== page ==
# Can a “surface drive” propeller be submerged if induced supercavitation reduces water surface area?

Assuming induced supercavitation (like Supercavitating torpedo and Juliet Marine Systems Ghost) reduces water surface area does that reduce friction enough to submerge a surface drive propeller without a reduction in thrust if the reduction in surface area equals what would be on the surface?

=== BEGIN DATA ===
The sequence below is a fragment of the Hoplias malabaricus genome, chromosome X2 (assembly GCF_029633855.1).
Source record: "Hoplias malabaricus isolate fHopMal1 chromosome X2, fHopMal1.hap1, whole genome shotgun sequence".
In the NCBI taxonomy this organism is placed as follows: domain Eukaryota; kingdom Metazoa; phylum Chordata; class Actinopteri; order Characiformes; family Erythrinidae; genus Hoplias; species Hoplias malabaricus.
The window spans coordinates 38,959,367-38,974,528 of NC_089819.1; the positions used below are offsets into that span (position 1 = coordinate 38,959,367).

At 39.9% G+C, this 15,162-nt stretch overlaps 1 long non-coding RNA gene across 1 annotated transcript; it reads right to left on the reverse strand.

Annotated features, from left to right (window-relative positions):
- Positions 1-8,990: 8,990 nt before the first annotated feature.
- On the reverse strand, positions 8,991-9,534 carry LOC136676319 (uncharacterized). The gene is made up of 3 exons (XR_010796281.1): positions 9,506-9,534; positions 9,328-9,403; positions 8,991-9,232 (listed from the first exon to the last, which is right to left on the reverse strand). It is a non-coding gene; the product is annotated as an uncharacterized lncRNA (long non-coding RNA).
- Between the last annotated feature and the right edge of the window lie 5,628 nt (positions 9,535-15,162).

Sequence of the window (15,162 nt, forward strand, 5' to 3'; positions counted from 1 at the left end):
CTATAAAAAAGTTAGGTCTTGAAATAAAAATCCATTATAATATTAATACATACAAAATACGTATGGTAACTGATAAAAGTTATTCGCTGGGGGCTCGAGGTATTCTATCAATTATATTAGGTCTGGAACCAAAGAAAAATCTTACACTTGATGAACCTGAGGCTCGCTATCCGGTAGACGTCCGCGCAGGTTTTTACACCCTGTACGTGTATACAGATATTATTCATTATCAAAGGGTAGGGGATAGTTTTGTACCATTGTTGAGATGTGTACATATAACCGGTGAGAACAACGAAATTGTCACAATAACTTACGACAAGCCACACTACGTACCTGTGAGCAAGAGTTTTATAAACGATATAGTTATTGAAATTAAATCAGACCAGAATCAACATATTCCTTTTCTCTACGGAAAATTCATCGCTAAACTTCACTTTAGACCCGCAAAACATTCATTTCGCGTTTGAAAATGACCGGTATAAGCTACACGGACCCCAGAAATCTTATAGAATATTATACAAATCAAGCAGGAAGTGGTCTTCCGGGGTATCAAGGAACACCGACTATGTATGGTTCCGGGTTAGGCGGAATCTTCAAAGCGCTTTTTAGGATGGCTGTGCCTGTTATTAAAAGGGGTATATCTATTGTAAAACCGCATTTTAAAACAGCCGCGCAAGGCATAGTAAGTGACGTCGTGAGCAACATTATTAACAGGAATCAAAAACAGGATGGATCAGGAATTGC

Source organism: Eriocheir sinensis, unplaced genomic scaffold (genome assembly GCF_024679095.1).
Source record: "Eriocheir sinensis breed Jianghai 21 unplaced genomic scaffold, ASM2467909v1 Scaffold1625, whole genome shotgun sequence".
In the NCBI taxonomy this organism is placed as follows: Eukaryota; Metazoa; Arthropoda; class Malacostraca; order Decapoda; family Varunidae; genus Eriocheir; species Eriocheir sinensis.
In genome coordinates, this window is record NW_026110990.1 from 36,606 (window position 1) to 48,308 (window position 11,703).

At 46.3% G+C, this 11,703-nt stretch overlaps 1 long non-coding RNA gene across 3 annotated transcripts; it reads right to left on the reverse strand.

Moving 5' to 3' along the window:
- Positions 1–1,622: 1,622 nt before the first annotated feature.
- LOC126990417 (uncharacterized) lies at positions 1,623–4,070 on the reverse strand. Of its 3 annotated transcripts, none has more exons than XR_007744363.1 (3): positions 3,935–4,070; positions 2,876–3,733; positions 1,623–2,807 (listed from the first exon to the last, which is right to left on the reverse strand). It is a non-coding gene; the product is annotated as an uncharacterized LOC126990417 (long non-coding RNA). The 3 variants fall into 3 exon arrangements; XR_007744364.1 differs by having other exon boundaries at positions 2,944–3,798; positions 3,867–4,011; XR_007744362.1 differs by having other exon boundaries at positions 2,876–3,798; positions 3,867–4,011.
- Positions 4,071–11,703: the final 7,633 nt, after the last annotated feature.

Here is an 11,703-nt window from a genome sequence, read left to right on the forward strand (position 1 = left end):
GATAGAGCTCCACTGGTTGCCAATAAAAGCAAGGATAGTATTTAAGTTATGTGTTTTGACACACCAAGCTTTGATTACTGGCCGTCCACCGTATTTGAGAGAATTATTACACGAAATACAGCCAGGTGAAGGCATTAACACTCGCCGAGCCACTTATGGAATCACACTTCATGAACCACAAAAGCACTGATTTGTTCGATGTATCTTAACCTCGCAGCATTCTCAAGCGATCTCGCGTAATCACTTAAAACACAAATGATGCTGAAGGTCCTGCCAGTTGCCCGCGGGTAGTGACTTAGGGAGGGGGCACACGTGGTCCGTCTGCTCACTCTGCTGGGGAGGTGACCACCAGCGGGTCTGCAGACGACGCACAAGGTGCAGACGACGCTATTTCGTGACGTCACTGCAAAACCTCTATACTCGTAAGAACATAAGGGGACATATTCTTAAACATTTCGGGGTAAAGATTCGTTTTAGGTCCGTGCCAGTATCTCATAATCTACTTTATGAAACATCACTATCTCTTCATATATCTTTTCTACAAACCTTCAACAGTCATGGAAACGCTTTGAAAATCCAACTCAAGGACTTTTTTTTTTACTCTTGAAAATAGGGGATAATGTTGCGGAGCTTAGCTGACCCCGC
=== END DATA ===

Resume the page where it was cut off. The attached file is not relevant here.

As far as propeller design goes, the devil is in the details. You have to account for static pressure (depth pressure). You have to account for the effective speed of sound in the different bubbly regions (the speed of sound in mixed phase flows can get stupid slow, so you end up with supersonic blade speeds and normal ogival blades don't work.) And you have to recognize that normal flow models just don't work. In order for bubbly flow models to work, you need to operate on a scale where for some representative length $$\epsilon$$, the flow properties change very little over this distance, but the distance is still very big compared to the bubble or cavity sizes. This condition simply isn't met in ventilated propellers.